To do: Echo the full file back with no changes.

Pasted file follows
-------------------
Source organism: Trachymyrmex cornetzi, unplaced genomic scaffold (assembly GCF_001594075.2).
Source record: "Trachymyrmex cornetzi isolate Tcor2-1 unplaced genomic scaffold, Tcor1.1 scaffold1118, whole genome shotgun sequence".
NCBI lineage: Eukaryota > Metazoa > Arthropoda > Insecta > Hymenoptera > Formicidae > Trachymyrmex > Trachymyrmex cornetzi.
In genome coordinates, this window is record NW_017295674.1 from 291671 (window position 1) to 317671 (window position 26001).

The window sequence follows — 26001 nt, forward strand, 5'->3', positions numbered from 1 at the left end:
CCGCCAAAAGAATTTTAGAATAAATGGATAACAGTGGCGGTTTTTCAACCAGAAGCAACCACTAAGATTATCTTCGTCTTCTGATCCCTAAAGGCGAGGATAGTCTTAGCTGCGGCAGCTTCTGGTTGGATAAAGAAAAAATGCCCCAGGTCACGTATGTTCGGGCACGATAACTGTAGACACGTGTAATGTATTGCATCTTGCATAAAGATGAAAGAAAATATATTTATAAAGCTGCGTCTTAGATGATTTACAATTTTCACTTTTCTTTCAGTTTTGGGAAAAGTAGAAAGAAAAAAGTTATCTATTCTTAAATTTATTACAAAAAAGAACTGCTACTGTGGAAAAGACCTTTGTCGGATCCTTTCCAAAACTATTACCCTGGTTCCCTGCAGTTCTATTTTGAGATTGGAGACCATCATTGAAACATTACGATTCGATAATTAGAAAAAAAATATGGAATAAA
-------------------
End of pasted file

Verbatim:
Source organism: Trachymyrmex cornetzi, unplaced genomic scaffold (assembly GCF_001594075.2).
Source record: "Trachymyrmex cornetzi isolate Tcor2-1 unplaced genomic scaffold, Tcor1.1 scaffold1118, whole genome shotgun sequence".
NCBI lineage: Eukaryota > Metazoa > Arthropoda > Insecta > Hymenoptera > Formicidae > Trachymyrmex > Trachymyrmex cornetzi.
In genome coordinates, this window is record NW_017295674.1 from 291671 (window position 1) to 317671 (window position 26001).

The window sequence follows — 26001 nt, forward strand, 5'->3', positions numbered from 1 at the left end:
CCGCCAAAAGAATTTTAGAATAAATGGATAACAGTGGCGGTTTTTCAACCAGAAGCAACCACTAAGATTATCTTCGTCTTCTGATCCCTAAAGGCGAGGATAGTCTTAGCTGCGGCAGCTTCTGGTTGGATAAAGAAAAAATGCCCCAGGTCACGTATGTTCGGGCACGATAACTGTAGACACGTGTAATGTATTGCATCTTGCATAAAGATGAAAGAAAATATATTTATAAAGCTGCGTCTTAGATGATTTACAATTTTCACTTTTCTTTCAGTTTTGGGAAAAGTAGAAAGAAAAAAGTTATCTATTCTTAAATTTATTACAAAAAAGAACTGCTACTGTGGAAAAGACCTTTGTCGGATCCTTTCCAAAACTATTACCCTGGTTCCCTGCAGTTCTATTTTGAGATTGGAGACCATCATTGAAACATTACGATTCGATAATTAGAAAAAAAATATGGAATAAA